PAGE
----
Department of Higher Education endorses Economics JournalDate Released: Wed, 6 February 2013 14:01 +0200
The African Review of Economics and Finance (AREF), a brainchild of Associate Professor in Economics at Rhodes University Paul Alagidede has been accredited by the Department of Higher Education and Training (DHET).
As the founding editor, Prof Alagidede is encouraged by the DHET accreditation, which he received in record time.
“Journals have to be in publication for at least three years before they can be submitted for accreditation, and the ASSAf process is getting ever more stringent. It usually takes more than three years to get a three year period of steady state quality.
“To make it through in the minimum time is a real achievement, and a testimony to the high standard of the journal,” said Prof Alagidede.
It provides much needed intellectual space for young and established academics to publish their work. AREF features pieces on theoretical and empirical economics, with special emphasis on African economies.
AREF is a general interest economics and finance journal and it features topics including, but not limited to, behavioural economics and decision theory, game theory, general equilibrium theory, contract theory, public finance, financial economics, industrial organisation, labour economics, economic anthropology, urban economics, development theory and the theory of economic mechanisms.
Empirical papers cover topics such as estimation of established relationships between economic variables, testing of hypotheses derived from economic theory, policy evaluation, simulation, forecasting, methodology, econometric methods and measurement.
AREF also welcomes book reviews, opinion pieces and special issues of international conferences and workshops.
The journal is published bi-annually online and in print, carries an average of six papers, and features some of the top names within African economics.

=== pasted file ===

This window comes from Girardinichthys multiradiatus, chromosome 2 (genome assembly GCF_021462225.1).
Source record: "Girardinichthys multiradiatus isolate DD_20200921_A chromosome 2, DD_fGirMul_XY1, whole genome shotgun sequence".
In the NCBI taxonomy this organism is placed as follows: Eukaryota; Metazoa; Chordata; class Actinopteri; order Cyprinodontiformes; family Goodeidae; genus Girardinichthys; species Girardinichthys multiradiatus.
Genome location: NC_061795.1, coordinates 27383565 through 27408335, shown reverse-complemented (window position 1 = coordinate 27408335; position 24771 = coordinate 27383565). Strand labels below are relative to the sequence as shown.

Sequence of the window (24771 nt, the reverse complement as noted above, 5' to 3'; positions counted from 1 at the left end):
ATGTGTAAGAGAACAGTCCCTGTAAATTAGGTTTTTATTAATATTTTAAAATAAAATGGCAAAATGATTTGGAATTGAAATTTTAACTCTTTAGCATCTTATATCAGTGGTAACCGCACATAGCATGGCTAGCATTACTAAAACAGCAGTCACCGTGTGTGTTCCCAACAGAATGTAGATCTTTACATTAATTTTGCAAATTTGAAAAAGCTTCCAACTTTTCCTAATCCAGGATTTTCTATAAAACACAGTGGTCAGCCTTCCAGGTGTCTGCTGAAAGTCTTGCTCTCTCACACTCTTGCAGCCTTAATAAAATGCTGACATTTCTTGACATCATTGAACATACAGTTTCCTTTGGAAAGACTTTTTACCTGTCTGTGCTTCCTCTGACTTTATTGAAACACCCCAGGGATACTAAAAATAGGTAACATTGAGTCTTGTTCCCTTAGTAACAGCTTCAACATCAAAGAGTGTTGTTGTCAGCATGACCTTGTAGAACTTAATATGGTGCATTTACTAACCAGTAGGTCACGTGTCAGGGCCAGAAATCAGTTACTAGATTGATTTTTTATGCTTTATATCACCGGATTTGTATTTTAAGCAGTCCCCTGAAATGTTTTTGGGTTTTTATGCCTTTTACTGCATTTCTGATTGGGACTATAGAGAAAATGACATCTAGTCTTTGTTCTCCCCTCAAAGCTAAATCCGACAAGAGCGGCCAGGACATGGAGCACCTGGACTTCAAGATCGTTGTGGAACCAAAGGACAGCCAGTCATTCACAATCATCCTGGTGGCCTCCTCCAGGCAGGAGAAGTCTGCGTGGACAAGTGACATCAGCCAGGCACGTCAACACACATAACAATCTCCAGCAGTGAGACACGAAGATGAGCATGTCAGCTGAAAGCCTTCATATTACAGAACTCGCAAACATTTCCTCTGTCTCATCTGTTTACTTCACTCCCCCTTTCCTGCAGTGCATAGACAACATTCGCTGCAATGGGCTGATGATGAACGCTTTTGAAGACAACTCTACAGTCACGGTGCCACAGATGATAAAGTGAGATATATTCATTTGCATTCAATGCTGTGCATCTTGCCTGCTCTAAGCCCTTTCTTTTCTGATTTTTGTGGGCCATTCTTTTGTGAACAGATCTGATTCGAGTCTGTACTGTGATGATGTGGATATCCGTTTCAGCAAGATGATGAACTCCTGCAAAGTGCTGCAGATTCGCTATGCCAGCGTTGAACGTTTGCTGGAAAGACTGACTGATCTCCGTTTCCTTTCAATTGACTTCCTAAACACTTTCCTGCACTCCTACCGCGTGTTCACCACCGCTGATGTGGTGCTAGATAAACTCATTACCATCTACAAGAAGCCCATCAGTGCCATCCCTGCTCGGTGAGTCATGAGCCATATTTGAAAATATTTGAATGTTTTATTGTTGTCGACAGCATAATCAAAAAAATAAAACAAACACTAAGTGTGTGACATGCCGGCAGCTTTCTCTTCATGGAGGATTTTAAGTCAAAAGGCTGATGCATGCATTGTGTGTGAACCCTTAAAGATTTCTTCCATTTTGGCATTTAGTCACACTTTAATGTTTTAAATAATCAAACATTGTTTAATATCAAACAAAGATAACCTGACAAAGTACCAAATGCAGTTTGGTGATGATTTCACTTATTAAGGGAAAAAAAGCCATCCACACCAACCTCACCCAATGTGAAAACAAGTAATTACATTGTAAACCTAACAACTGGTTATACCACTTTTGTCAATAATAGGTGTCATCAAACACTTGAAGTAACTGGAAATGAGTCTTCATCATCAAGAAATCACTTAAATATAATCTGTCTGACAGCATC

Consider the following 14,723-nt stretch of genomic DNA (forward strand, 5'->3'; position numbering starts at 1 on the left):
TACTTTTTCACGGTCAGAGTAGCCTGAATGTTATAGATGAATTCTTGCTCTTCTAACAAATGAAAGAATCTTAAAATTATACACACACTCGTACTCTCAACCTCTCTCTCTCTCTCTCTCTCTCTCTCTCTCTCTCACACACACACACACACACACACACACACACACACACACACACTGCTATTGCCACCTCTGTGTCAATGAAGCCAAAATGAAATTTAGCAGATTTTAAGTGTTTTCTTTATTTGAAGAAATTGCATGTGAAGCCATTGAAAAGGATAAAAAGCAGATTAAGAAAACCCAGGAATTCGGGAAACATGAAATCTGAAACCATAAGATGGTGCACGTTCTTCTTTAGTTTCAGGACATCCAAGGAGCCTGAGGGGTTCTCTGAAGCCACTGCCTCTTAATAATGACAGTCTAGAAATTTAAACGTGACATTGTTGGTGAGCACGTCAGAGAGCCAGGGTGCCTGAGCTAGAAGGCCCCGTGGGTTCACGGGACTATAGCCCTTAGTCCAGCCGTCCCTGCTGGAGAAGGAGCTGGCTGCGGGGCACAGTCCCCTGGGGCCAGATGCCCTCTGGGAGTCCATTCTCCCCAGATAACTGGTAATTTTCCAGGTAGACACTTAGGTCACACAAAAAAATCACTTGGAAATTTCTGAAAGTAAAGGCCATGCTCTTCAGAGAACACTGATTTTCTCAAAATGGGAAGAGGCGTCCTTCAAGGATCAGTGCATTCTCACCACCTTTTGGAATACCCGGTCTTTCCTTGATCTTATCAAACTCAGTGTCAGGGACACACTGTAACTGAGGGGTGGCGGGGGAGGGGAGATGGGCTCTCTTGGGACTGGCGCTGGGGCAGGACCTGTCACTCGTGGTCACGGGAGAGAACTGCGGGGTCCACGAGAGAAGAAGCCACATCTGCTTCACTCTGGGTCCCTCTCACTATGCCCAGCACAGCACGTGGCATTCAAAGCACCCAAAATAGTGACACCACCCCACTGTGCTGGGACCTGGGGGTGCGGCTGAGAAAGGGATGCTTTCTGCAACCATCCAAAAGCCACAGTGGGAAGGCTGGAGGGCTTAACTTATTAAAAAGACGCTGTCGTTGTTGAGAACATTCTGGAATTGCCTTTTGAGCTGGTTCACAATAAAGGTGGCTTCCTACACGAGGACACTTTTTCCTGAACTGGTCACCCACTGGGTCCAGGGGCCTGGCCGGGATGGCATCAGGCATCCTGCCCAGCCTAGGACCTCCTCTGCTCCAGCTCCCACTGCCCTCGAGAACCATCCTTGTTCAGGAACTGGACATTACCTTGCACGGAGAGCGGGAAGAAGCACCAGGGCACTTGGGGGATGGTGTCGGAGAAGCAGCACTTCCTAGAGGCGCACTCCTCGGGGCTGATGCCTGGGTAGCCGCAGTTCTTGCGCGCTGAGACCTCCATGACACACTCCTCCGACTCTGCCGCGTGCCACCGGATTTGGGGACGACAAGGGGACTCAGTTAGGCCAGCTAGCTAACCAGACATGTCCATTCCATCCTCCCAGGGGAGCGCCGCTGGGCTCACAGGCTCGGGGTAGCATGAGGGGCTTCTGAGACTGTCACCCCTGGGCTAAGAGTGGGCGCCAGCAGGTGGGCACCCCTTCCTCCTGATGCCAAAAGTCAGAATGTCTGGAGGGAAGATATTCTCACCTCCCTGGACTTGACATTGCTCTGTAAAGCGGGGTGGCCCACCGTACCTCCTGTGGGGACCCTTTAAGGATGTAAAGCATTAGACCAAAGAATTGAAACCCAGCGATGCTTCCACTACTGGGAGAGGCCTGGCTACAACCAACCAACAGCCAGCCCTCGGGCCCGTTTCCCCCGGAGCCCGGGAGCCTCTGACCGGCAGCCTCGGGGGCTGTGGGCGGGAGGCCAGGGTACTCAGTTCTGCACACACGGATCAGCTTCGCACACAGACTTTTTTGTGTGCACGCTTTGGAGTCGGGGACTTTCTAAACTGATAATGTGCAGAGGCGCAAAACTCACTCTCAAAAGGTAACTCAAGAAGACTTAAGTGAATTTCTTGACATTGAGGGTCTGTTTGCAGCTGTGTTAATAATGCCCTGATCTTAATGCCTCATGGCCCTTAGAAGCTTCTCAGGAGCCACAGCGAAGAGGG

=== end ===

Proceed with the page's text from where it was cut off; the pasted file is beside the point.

“We’ve seen a big increase in the number of submissions since the journal became accredited. We have people from all over the world submitting top quality content,” Prof Alagidede said, explaining that all articles initially undergo a screening process to establish their suitability.
Papers that pass this initial screening are then subject to double-blind review to establish their quality, and then are edited by the journal’s impressive associate editors Dr Franklin Obeng-Odoom, School of Built Environment, University of Technology, Sydney, Australia and Dr George Adu, Department of Economics, Kwame Nkrumah University of Science and Technology, Ghana.
The journal, which is the latest addition to a small but growing literature on African economics, was first conceptualised by Prof Alagidede in 2006 during his years as a PhD student at Loughborough in England. However, it was not until he became a lecturer at Stirling University in Scotland that the idea became a reality. Thus in December 2009, the first issue was published.
It initially started off as a self-funded project for Prof Alagidede after he became increasingly frustrated by attempts to publish African economics content in mainstream economic journals. Prof Alagidede recounted an incident that fired his interest in starting the journal.
In 2007, he received a referee report directing him to submit his article to another journal because the editor had indicated his unwillingness to publish an article that focuses on a small country.
“I was turned down and the editor said that it wasn’t because my article was poor quality, but that my subject matter (Ghana) wasn’t of interest to the majority of the readership. I knew many other PhD scholars who had struggled to get published and so I started thinking about developing a new journal aimed specifically at young academics and African subject matter,” he said.
The journal also comprises an extensive editorial board including internationally renowned intellectuals Prof Augustin K. Fosu, UNU-WIDER, Prof Waaseem Mina, United Arab Emirates University, Prof Yaw Debra, Swansea University, Prof Gavin Keeton, Rhodes University, Mr Ferdinand Botha, Rhodes University, Dr Theodore Panagiotidis, University of Macedonia and Dr Hassan A. Ahmad, University of Bath, among others.
Prof Alagidede, who has been lecturing at Rhodes University since 2011, said that although it was challenging to start the journal, his dedication has paid off with the recent accreditation. “Initially I thought of it as a hobby and it was only last year I realised that it is getting bigger than I thought.”
Story and photo by Sarah-Jane Bradfield